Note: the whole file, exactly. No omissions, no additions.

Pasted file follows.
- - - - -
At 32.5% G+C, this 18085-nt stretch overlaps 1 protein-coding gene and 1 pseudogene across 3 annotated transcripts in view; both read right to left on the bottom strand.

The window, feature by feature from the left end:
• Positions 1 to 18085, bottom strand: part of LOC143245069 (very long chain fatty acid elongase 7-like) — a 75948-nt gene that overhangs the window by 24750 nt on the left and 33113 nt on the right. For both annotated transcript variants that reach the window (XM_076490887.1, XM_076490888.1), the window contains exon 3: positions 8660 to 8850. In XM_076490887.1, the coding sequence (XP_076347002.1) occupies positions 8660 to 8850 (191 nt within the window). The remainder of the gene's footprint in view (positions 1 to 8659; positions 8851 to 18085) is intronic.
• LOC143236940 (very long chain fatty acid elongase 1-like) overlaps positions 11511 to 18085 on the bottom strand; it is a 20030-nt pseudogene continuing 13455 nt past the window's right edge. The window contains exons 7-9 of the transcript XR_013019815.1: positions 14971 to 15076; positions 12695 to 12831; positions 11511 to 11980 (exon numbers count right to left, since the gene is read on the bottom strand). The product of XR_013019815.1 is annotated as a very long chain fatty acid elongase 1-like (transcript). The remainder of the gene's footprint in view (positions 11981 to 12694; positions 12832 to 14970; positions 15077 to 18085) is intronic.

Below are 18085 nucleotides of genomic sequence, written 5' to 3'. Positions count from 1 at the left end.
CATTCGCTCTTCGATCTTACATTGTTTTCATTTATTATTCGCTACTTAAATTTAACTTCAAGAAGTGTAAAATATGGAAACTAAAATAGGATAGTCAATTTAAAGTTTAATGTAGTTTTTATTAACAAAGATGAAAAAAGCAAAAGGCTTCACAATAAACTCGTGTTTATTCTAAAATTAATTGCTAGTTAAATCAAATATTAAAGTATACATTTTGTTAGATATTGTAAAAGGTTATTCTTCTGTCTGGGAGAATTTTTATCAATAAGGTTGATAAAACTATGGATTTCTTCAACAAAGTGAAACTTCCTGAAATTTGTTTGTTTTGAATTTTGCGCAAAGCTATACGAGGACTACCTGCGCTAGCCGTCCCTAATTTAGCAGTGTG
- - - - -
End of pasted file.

At 32.5% G+C, this 18085-nt stretch overlaps 1 protein-coding gene and 1 pseudogene across 3 annotated transcripts in view; both read right to left on the bottom strand.

The window, feature by feature from the left end:
• Positions 1 to 18085, bottom strand: part of LOC143245069 (very long chain fatty acid elongase 7-like) — a 75948-nt gene that overhangs the window by 24750 nt on the left and 33113 nt on the right. For both annotated transcript variants that reach the window (XM_076490887.1, XM_076490888.1), the window contains exon 3: positions 8660 to 8850. In XM_076490887.1, the coding sequence (XP_076347002.1) occupies positions 8660 to 8850 (191 nt within the window). The remainder of the gene's footprint in view (positions 1 to 8659; positions 8851 to 18085) is intronic.
• LOC143236940 (very long chain fatty acid elongase 1-like) overlaps positions 11511 to 18085 on the bottom strand; it is a 20030-nt pseudogene continuing 13455 nt past the window's right edge. The window contains exons 7-9 of the transcript XR_013019815.1: positions 14971 to 15076; positions 12695 to 12831; positions 11511 to 11980 (exon numbers count right to left, since the gene is read on the bottom strand). The product of XR_013019815.1 is annotated as a very long chain fatty acid elongase 1-like (transcript). The remainder of the gene's footprint in view (positions 11981 to 12694; positions 12832 to 14970; positions 15077 to 18085) is intronic.

Below are 18085 nucleotides of genomic sequence, written 5' to 3'. Positions count from 1 at the left end.
CATTCGCTCTTCGATCTTACATTGTTTTCATTTATTATTCGCTACTTAAATTTAACTTCAAGAAGTGTAAAATATGGAAACTAAAATAGGATAGTCAATTTAAAGTTTAATGTAGTTTTTATTAACAAAGATGAAAAAAGCAAAAGGCTTCACAATAAACTCGTGTTTATTCTAAAATTAATTGCTAGTTAAATCAAATATTAAAGTATACATTTTGTTAGATATTGTAAAAGGTTATTCTTCTGTCTGGGAGAATTTTTATCAATAAGGTTGATAAAACTATGGATTTCTTCAACAAAGTGAAACTTCCTGAAATTTGTTTGTTTTGAATTTTGCGCAAAGCTATACGAGGACTACCTGCGCTAGCCGTCCCTAATTTAGCAGTGTG